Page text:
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NaNoWriMo: 30 days of madness

Updated on October 15, 2013
One of many NaNo logos you can put on your Facebook, blog, or website to show your participation.
One of many NaNo logos you can put on your Facebook, blog, or website to show your participation. | Source

A novel in 30 days?!

National Novel Writing Month, or NaNoWriMo for short, is an annual event run by the Office of Letters and Light in which participants from all over the world attempt to write a 50,000-word novel in a single month. Taking place in November each year, NaNoWriMo offers both new and experienced authors a chance to cultivate discipline, creativity, and lack of sleep.

I skipped doing it the last two years, after having three successful years under my belt, but I've recently decided to give it another try this year. I feel like I'm well-prepared for this one, but for first-timers the whole idea of writing a novel in 30 days can be intimidating. I thought I'd write this Hub about how to get prepared for the upcoming 30 days of madness.

NaNoWriMo tips

  1. If you're a new "Wrimo," be sure to head over to and get yourself registered. It's free, and necessary if you want to officially participate. If you've previously registered, you might want to check out the site in the days leading up to November to make sure all your info is in order and update anything that needs updated.
  2. Once you're registered on the site, look around the NaNoWriMo forums and make yourself at home. Many Wrimos credit the community aspect of the site and its forums with helping them stay on track during the month. You can usually find a local or regional forum for your area, offering you the chance to meet fellow Wrimos in person. In the more populated areas, there are often regular meet-ups throughout the month, and this too can help spur you on to your November 30th victory.
  3. Prepare your family and friends for your journey. Let them know what your goal is, and why you may need some time to yourself during November. You may be surprised at how supportive those around you can be, and if they think you're crazy just wait until you can prove them wrong as you cross that 50,000-word mark towards the end of the month!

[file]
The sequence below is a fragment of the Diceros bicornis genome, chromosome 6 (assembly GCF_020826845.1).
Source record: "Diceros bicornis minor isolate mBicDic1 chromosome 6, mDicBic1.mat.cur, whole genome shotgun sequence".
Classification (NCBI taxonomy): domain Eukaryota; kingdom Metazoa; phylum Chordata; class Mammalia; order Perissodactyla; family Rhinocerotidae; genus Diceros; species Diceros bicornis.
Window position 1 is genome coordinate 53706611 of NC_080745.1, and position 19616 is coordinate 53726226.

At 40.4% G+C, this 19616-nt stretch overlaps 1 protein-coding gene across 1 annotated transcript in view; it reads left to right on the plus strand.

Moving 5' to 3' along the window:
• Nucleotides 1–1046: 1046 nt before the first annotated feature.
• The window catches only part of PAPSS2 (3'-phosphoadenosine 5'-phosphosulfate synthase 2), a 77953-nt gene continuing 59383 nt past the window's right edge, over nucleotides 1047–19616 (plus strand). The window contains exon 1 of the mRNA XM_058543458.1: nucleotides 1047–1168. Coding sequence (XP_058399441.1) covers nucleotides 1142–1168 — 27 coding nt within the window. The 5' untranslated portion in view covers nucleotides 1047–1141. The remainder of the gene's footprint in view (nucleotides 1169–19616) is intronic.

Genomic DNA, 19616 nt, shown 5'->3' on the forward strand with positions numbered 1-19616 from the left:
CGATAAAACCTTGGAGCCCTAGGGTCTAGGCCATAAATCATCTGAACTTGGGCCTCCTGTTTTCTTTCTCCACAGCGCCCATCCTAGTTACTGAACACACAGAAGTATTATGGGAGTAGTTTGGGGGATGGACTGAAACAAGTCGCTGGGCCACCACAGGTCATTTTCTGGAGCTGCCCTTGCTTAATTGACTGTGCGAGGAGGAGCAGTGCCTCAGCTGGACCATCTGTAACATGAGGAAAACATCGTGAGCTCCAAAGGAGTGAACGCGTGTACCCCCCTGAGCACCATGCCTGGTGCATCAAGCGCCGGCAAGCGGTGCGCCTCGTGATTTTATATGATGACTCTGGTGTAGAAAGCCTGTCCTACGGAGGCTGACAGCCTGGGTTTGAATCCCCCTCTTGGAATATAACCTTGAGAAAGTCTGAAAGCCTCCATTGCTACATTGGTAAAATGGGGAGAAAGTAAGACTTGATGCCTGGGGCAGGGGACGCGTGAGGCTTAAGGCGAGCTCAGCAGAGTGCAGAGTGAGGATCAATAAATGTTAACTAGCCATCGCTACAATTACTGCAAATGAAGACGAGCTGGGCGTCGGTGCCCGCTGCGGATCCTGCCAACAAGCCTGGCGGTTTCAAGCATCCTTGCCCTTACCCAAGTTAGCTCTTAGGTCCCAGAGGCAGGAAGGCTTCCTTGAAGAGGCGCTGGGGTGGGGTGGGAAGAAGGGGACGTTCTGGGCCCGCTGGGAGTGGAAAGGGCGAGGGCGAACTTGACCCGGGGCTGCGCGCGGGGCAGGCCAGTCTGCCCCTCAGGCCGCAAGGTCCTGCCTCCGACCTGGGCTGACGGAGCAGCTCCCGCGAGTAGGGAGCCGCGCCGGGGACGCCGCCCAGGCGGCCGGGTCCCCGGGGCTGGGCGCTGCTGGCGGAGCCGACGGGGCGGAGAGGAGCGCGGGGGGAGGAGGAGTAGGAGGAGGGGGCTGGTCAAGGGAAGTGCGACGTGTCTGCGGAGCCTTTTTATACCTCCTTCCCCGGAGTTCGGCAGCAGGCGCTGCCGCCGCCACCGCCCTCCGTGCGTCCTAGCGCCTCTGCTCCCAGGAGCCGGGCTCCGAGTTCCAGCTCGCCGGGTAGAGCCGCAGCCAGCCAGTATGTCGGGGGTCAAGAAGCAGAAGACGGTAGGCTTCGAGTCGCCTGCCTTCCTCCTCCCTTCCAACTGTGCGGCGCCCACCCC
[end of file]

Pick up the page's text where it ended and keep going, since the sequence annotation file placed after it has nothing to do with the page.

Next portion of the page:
4. Don't get too far behind in your daily goals. 50,000 words in 30 days works out to about 1,667 words per day. It's okay to fall short a few days out of the month, but don't let too many days go by without getting caught back up. You don't want to find yourself during the last week of the month with 25,000 words left to go. Some people are good at churning out word count in a short amount of time (I'm not one of them), but for most it's extremely helpful to just try to stay on track with 1,667 or more words per day from the beginning. There are spreadsheets and other resources available on the NaNo forums for help in keeping track of your daily goals.
  5. Don't worry too much about the quality of the work itself; the point is quantity. I have a lot of trouble with this one myself, but the point is not to have a perfect draft ready for publication by the end of the month. As with any first draft, it's okay to make mistakes and change your mind in the middle of your writing. Just remember what Hemingway said: "The first draft of anything is [naughty word for feces]." There's plenty of time for editing in December.

Let me know...

... in the poll or comments below if you're going to be joining the NaNoWriMo madness this year. I'd love to hear from you and maybe we can share our progress throughout the month. I'll be blogging about NaNo all throughout the month, so check out my blog or follow me on Twitter for updates.


Are you crazy enough to do NaNoWriMo?!

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    • Stories Inc. profile image

      Stories Inc. 6 years ago

      A sane writer? Whatever gave you that silly idea... :P

      Still, thanks for the tips. I didn't even know there was a site for this... But as it's my first time, I decided to use an 'easier' version for the first year and try to get to 50.000 words on my novel, but I'm t starting entirely from zero.

      Perhaps it's cheating, but I like to see it as adapting rules creatively and then see where it goes. If I make it to a full 50.000 words, that would be awesome, but I dpn't want to overdo it and get blocked. Again.

      Good luck to everyone next month!

    • rabecker profile image

      rabecker 6 years ago

      This is the second hub I've seen about this event. Between the two hubs this is the first I am learning about this event. Though I do own the book in a month book.

      Thank you for the information and the tips. I don't think i could do this now, but maybe next year.

    • profile image

      Arlene V. Poma 6 years ago

      Voted up, useful, interesting, bookmarked, and AWESOME. I've been waiting for this, and I'm doing it this year because I happen to be ready. Thanks for the inspiration!